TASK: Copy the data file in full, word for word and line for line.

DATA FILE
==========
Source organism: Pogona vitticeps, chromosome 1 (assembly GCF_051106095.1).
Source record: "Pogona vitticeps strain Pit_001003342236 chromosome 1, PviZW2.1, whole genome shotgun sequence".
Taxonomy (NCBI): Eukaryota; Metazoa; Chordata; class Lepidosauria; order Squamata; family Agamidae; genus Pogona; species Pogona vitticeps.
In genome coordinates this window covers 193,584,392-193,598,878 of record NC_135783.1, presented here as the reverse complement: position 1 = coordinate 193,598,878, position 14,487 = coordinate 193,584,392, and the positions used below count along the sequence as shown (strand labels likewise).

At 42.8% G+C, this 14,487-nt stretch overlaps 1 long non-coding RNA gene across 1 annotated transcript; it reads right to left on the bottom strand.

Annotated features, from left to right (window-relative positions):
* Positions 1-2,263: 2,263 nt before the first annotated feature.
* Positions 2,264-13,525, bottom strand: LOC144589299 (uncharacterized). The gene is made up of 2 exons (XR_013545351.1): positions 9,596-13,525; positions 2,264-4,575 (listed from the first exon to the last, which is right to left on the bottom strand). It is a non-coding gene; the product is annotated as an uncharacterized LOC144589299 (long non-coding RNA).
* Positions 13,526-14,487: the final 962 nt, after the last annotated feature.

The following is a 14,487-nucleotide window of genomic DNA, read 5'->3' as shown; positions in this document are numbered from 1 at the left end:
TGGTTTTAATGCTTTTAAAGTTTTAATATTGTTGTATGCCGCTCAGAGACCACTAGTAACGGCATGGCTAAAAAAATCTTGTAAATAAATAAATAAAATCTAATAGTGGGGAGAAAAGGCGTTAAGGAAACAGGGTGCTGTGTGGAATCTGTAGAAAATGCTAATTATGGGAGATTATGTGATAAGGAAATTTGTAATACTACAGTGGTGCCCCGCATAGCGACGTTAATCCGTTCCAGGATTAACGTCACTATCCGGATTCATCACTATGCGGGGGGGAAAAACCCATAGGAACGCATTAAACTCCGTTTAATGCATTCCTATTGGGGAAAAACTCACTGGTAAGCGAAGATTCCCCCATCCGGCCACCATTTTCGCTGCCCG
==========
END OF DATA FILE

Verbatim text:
Source organism: Pogona vitticeps, chromosome 1 (assembly GCF_051106095.1).
Source record: "Pogona vitticeps strain Pit_001003342236 chromosome 1, PviZW2.1, whole genome shotgun sequence".
Taxonomy (NCBI): Eukaryota; Metazoa; Chordata; class Lepidosauria; order Squamata; family Agamidae; genus Pogona; species Pogona vitticeps.
In genome coordinates this window covers 193,584,392-193,598,878 of record NC_135783.1, presented here as the reverse complement: position 1 = coordinate 193,598,878, position 14,487 = coordinate 193,584,392, and the positions used below count along the sequence as shown (strand labels likewise).

At 42.8% G+C, this 14,487-nt stretch overlaps 1 long non-coding RNA gene across 1 annotated transcript; it reads right to left on the bottom strand.

Annotated features, from left to right (window-relative positions):
* Positions 1-2,263: 2,263 nt before the first annotated feature.
* Positions 2,264-13,525, bottom strand: LOC144589299 (uncharacterized). The gene is made up of 2 exons (XR_013545351.1): positions 9,596-13,525; positions 2,264-4,575 (listed from the first exon to the last, which is right to left on the bottom strand). It is a non-coding gene; the product is annotated as an uncharacterized LOC144589299 (long non-coding RNA).
* Positions 13,526-14,487: the final 962 nt, after the last annotated feature.

The following is a 14,487-nucleotide window of genomic DNA, read 5'->3' as shown; positions in this document are numbered from 1 at the left end:
TGGTTTTAATGCTTTTAAAGTTTTAATATTGTTGTATGCCGCTCAGAGACCACTAGTAACGGCATGGCTAAAAAAATCTTGTAAATAAATAAATAAAATCTAATAGTGGGGAGAAAAGGCGTTAAGGAAACAGGGTGCTGTGTGGAATCTGTAGAAAATGCTAATTATGGGAGATTATGTGATAAGGAAATTTGTAATACTACAGTGGTGCCCCGCATAGCGACGTTAATCCGTTCCAGGATTAACGTCACTATCCGGATTCATCACTATGCGGGGGGGAAAAACCCATAGGAACGCATTAAACTCCGTTTAATGCATTCCTATTGGGGAAAAACTCACTGGTAAGCGAAGATTCCCCCATCCGGCCACCATTTTCGCTGCCCG